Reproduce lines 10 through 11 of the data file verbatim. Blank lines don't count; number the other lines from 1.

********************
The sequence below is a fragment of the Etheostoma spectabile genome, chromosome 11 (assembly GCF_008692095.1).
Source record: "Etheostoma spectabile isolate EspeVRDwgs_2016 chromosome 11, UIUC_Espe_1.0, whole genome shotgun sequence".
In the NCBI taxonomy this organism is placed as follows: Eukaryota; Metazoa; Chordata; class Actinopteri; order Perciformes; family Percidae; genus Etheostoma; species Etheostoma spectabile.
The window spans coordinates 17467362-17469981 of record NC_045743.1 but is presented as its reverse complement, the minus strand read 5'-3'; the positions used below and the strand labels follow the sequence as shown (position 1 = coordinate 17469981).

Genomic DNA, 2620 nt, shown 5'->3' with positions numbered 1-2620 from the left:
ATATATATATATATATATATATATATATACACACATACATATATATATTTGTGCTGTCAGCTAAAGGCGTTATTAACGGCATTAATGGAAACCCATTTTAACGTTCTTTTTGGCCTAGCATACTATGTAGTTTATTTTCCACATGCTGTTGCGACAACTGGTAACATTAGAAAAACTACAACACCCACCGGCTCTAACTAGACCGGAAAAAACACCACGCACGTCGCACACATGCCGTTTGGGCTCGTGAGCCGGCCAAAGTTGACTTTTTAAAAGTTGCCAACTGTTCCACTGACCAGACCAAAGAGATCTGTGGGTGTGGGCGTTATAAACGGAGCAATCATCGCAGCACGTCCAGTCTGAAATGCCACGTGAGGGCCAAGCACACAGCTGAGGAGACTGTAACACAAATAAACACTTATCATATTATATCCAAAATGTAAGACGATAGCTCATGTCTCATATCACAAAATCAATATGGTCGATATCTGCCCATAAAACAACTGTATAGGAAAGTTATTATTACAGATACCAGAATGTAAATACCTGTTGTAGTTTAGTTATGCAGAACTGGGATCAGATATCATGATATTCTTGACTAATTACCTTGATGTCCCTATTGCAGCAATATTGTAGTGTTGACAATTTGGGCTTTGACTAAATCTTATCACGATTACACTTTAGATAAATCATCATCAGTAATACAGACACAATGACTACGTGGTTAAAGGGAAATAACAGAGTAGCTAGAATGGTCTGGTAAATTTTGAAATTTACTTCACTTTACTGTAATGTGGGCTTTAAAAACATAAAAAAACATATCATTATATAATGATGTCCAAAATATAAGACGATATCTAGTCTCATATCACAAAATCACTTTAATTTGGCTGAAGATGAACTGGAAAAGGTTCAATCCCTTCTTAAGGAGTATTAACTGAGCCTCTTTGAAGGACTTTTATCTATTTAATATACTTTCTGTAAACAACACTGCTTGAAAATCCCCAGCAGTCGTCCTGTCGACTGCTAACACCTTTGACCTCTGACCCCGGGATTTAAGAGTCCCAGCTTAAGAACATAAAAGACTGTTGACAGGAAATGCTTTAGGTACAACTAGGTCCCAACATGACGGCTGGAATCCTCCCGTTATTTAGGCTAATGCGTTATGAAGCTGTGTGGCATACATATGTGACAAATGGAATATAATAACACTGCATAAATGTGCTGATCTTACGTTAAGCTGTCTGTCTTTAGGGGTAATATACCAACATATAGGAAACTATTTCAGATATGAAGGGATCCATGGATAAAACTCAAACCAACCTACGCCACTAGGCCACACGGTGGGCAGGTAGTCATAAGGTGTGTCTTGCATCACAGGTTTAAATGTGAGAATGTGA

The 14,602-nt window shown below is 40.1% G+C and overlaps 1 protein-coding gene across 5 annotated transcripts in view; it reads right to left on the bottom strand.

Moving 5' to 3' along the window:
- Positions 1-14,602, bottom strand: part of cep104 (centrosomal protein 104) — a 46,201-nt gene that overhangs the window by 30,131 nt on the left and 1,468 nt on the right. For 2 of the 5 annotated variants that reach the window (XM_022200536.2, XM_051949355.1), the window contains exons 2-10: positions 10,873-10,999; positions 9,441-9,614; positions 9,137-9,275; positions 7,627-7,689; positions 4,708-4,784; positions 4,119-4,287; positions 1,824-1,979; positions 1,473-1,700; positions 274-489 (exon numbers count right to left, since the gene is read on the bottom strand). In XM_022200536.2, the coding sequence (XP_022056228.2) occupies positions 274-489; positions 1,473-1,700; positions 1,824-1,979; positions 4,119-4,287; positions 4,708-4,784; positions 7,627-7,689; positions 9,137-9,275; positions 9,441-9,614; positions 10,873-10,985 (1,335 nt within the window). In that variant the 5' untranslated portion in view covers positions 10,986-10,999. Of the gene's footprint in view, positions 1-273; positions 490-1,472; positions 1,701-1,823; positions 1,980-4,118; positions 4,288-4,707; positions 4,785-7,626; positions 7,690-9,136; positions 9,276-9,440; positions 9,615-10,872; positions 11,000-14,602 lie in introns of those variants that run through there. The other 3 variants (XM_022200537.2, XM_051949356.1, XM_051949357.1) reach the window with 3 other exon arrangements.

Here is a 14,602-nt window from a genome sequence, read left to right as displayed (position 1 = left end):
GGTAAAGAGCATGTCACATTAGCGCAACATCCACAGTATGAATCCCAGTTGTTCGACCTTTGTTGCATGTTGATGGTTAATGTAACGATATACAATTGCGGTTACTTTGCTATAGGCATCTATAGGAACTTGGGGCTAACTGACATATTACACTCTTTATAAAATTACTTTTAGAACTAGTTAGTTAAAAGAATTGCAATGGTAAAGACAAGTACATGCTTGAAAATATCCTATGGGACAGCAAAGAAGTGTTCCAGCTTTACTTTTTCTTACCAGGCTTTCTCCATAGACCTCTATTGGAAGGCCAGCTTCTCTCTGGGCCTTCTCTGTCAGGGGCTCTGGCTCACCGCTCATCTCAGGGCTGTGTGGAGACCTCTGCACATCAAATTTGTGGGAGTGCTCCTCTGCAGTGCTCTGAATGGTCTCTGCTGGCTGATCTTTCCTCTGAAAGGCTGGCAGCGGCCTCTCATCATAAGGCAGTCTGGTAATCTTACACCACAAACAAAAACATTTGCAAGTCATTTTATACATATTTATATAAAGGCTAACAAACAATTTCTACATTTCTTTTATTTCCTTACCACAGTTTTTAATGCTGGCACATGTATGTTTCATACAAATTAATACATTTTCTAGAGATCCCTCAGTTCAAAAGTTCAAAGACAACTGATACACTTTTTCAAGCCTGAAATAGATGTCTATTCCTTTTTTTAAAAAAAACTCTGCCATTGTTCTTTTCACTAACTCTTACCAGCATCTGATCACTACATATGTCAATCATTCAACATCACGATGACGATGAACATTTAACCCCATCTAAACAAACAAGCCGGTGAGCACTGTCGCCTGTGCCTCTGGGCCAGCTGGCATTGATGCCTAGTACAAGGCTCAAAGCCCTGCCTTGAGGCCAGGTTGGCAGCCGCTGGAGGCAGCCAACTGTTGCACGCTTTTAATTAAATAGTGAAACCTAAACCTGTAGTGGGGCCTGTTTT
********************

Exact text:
Here is a 14,602-nt window from a genome sequence, read left to right as displayed (position 1 = left end):
GGTAAAGAGCATGTCACATTAGCGCAACATCCACAGTATGAATCCCAGTTGTTCGACCTTTGTTGCATGTTGATGGTTAATGTAACGATATACAATTGCGGTTACTTTGCTATAGGCATCTATAGGAACTTGGGGCTAACTGACATATTACACTCTTTATAAAATTACTTTTAGAACTAGTTAGTTAAAAGAATTGCAATGGTAAAGACAAGTACATGCTTGAAAATATCCTATGGGACAGCAAAGAAGTGTTCCAGCTTTACTTTTTCTTACCAGGCTTTCTCCATAGACCTCTATTGGAAGGCCAGCTTCTCTCTGGGCCTTCTCTGTCAGGGGCTCTGGCTCACCGCTCATCTCAGGGCTGTGTGGAGACCTCTGCACATCAAATTTGTGGGAGTGCTCCTCTGCAGTGCTCTGAATGGTCTCTGCTGGCTGATCTTTCCTCTGAAAGGCTGGCAGCGGCCTCTCATCATAAGGCAGTCTGGTAATCTTACACCACAAACAAAAACATTTGCAAGTCATTTTATACATATTTATATAAAGGCTAACAAACAATTTCTACATTTCTTTTATTTCCTTACCACAGTTTTTAATGCTGGCACATGTATGTTTCATACAAATTAATACATTTTCTAGAGATCCCTCAGTTCAAAAGTTCAAAGACAACTGATACACTTTTTCAAGCCTGAAATAGATGTCTATTCCTTTTTTTAAAAAAAACTCTGCCATTGTTCTTTTCACTAACTCTTACCAGCATCTGATCACTACATATGTCAATCATTCAACATCACGATGACGATGAACATTTAACCCCATCTAAACAAACAAGCCGGTGAGCACTGTCGCCTGTGCCTCTGGGCCAGCTGGCATTGATGCCTAGTACAAGGCTCAAAGCCCTGCCTTGAGGCCAGGTTGGCAGCCGCTGGAGGCAGCCAACTGTTGCACGCTTTTAATTAAATAGTGAAACCTAAACCTGTAGTGGGGCCTGTTTT